Mills remarks that ‘the story of cannabis and the British has been shaped by the wider history of twentieth-century Britain’ (p. vii). That is apparent for immigration, diplomacy, medical science, and politics. But did broad cultural trends – more specifically, the growth of permissiveness in an increasingly secular, affluent, and intoxication-prone society – provide cannabis with a tailwind? It is striking that per capita alcohol consumption rose in tandem with cannabis consumption for most of the last half century. The police of the 1930s, whom Mills calls ‘highly sensitized and constantly alert to the issue of intoxication and the law’ (p. 23), would have been as little inclined to tolerate carnage nights as casual reefer smokers. Now both sorts of behavior are commonplace.
Finally, there is the question of cannabis’ intrinsic psychoactive properties. Mills acknowledges that expert opinion has long been divided on the drug’s dangers and addictive potential – a historical controversy that he also described in a previous book, Cannabis Britannica: Empire, Trade, and Prohibition, 1800-1928.(3) He nonetheless tends to view the drug as a benign social lubricant. For most people it is – but not for everyone. Cannabis is a dopamine-augmenting (and, when smoked, fast-acting) drug that affects some more powerfully than others, depending on their genetic makeup and social circumstances. Nor is the high the only attraction. Users with symptoms such as nausea or insomnia can find relief in regular use. For whatever reason, at least one in 11 cannabis smokers will eventually become dependent.(4) They account for far more than an 11th of the market, for cannabis or any other drug. The more dependent users there are, the more inflexible the demand and the greater the incentive for traffickers. The greater the volume of traffic, the greater the likelihood that neophytes will be exposed, and that some of them will eventually become dependent. Drugs like cannabis create and sustain their own demand.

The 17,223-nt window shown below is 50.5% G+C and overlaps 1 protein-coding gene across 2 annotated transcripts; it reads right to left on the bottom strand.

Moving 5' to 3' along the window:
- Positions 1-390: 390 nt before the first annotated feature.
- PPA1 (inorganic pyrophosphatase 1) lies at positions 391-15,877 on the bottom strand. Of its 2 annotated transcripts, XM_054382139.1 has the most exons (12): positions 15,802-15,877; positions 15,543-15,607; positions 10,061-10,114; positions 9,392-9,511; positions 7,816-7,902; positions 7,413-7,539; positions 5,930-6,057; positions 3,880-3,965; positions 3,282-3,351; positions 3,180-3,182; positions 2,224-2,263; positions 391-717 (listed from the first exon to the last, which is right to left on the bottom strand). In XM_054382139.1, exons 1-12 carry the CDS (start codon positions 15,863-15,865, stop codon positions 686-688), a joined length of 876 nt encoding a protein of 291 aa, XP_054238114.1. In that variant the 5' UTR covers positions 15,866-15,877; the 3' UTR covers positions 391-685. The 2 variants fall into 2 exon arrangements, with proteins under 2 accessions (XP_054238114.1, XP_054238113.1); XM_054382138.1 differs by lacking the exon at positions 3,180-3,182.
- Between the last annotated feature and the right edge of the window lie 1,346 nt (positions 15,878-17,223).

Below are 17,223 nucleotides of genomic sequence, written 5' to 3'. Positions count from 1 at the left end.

This dynamic deserves closer attention, particularly in view of how swiftly and permanently Britain became a ‘cannabis nation’. Within a single lifetime – within a single generation – cannabis became Britain’s most popular illicit drug. (Indeed, the world’s most popular illicit drug, catching on among groups such as middle-class students that had been largely impervious to illicit drug use.) What jumps out from the post-1962 chapters is the speed of cannabis’ spread. That speed suggests a drug with powerful reinforcing properties, properties that could be further enhanced by such practices as mixing cannabis with tobacco or using cannabis to enhance music or sex. If Mills were describing a car rather than a drug, it would be one with the capacity to accelerate from 0 to 60 mph in under 6 seconds. That should prompt a second look at the engine under the bonnet.
- Hans Derks, History of the Opium Problem: The Assault on the East, ca. 1600–1950 (Leiden, 2012).Back to (1)
- Daniel Patrick Moynihan, ‘Defining deviancy down’, American Scholar, 62 (Winter 1993), 19.Back to (2)
- James H. Mills, Cannabis Britannica: Empire, Trade, and Prohibition, 1800-1928 (Oxford: Oxford University Press, 2003).Back to (3)
- Jonathan P. Caulkins et al., Marijuana Legalization: What Everyone Needs to Know (New York, NY, 2012), p. 58.Back to (4)